Redditor duffman82991 shared this video of his remarkable father, musician and entertainer Leonard Solomon, performing Hungarian Dance No. 5 by Johannes Brahms on a strange and wonderful instrument of his own design, called the Majestic Bellowphone.

"No description can adequately convey the goose-honking and train-whistle cacophony of the Majestic Bellowphone."

That’s certainly true, but this delightful video is a great introduction.

Visit Leonard Solomon’s YouTube channel for more performances on his wonderfully wacky music machines, including the Oomphalapompatronium. (Then try to say that three times fast.)

[via Reddit]

As the final performance of their Movies in Real Life series (previously featured here), the irrepressible folks from New York-based prank collective Improv Everywhere headed down into the subway on a holiday-themed mission.

Three children board a full subway car while having an argument that seems strangely familiar. The argument quickly turns into a challenge, dares are issued and, before you know it, one of the kids has his tongue stuck firmly to a subway pole. That’s right, the troupe recreated the triple dog dare scene from A Christmas Story. And it’s pretty wonderful.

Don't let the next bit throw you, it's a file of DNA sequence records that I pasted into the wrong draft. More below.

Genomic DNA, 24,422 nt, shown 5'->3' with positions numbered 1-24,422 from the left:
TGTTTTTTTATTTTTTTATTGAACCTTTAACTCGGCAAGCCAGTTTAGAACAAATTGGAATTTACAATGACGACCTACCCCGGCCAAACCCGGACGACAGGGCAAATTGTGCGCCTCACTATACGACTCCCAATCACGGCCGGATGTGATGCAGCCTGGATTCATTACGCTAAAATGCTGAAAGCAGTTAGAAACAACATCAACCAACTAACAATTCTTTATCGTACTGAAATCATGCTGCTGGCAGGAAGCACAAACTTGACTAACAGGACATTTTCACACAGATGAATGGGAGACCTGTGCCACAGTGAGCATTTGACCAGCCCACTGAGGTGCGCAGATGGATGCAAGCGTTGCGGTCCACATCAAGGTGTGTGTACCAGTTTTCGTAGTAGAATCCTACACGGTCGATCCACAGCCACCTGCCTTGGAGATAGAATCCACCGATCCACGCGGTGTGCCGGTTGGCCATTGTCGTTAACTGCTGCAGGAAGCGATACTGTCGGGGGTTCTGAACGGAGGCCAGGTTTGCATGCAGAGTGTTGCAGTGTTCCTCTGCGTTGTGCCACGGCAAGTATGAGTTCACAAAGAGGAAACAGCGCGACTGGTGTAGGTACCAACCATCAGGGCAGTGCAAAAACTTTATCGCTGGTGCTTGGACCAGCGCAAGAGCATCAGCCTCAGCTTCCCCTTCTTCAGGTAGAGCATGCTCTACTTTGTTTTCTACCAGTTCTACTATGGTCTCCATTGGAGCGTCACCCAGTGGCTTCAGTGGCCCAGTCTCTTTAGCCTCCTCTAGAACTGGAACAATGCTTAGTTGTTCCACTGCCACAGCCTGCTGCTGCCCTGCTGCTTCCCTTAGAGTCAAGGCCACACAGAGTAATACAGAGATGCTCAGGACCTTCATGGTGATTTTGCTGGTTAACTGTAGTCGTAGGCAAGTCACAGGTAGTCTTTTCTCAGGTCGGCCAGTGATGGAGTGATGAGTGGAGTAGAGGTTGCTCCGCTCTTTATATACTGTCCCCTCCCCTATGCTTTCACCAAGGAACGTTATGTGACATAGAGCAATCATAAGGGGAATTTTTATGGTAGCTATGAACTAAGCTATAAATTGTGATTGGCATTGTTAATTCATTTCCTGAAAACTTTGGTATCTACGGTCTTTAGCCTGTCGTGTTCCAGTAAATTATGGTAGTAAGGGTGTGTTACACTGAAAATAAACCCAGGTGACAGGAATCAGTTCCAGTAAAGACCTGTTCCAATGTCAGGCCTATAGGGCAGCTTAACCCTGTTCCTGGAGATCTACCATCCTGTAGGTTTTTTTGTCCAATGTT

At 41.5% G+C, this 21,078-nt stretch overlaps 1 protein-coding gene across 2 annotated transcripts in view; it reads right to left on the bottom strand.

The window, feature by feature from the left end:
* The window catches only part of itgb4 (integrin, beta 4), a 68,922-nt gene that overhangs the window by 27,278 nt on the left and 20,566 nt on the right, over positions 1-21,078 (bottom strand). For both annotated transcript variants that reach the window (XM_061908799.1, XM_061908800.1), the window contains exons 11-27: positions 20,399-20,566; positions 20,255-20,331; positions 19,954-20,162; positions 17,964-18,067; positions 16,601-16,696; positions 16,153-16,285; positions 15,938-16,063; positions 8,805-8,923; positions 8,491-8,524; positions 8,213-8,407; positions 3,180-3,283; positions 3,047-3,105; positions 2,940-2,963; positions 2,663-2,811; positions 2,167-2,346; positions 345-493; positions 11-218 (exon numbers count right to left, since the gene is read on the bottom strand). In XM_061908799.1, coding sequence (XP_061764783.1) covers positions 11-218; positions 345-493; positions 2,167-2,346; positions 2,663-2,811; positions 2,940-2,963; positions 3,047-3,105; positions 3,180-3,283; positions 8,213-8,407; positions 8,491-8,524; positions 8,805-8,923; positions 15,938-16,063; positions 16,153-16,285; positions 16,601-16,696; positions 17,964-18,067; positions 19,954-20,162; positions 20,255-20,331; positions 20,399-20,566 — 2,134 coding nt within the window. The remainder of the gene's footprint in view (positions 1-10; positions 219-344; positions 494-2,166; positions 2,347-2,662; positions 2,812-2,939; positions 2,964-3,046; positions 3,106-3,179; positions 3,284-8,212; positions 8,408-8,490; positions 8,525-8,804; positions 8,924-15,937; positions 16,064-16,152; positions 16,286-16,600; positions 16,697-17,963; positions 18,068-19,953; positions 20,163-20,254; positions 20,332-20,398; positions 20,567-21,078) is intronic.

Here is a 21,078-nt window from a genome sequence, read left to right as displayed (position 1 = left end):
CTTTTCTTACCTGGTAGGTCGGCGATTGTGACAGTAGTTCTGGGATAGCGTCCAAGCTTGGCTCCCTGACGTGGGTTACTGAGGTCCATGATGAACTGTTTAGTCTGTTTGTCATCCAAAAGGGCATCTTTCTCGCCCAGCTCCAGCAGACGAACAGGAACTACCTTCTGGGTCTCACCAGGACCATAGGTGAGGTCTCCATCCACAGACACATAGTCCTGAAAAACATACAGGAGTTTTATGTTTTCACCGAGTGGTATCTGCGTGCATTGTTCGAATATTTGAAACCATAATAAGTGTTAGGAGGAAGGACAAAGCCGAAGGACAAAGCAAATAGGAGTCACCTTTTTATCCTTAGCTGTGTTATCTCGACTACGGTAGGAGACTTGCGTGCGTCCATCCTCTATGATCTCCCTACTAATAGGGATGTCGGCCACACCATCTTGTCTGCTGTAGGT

(But don’t worry, no one actually licked a filthy subway pole. Clever use was made of a prosthetic tongue with a magnet inside. Its effectiveness can be seen in the reactions on the faces of all the other passengers on the train.)

[via Improv Everywhere]

Get ready for some seriously bad-ass bagpipery. The Badpiper is a tattooed, mohawked, leather-kilted, big-booted punk rock piper from Perth, Western Australia who plays an awesome set of flame-throwing bagpipes.

In this video we see The Badpiper strutting, thrusting, and shooting rock ‘n’ roll flames to the tune of AC/DC’s “Thunderstruck” outside of the Jus Burgers in Fremantle, Western Australia. It’s an unforgettable sight.

[via Geekologie]

This video from the 2013 World Yo-Yo Contest is so awesome it defies description (but we’ll give it a try anyway). Watch Hungarian Yo-Yo champion Janos Karancz win first place at the competition with a 3 minute and 30 second-long performance that’s a deft and graceful blend of astonishing yo-yoing skills and some of the fastest cat’s cradle we’ve ever seen. Our mouths were wide open with wonder from start to finish.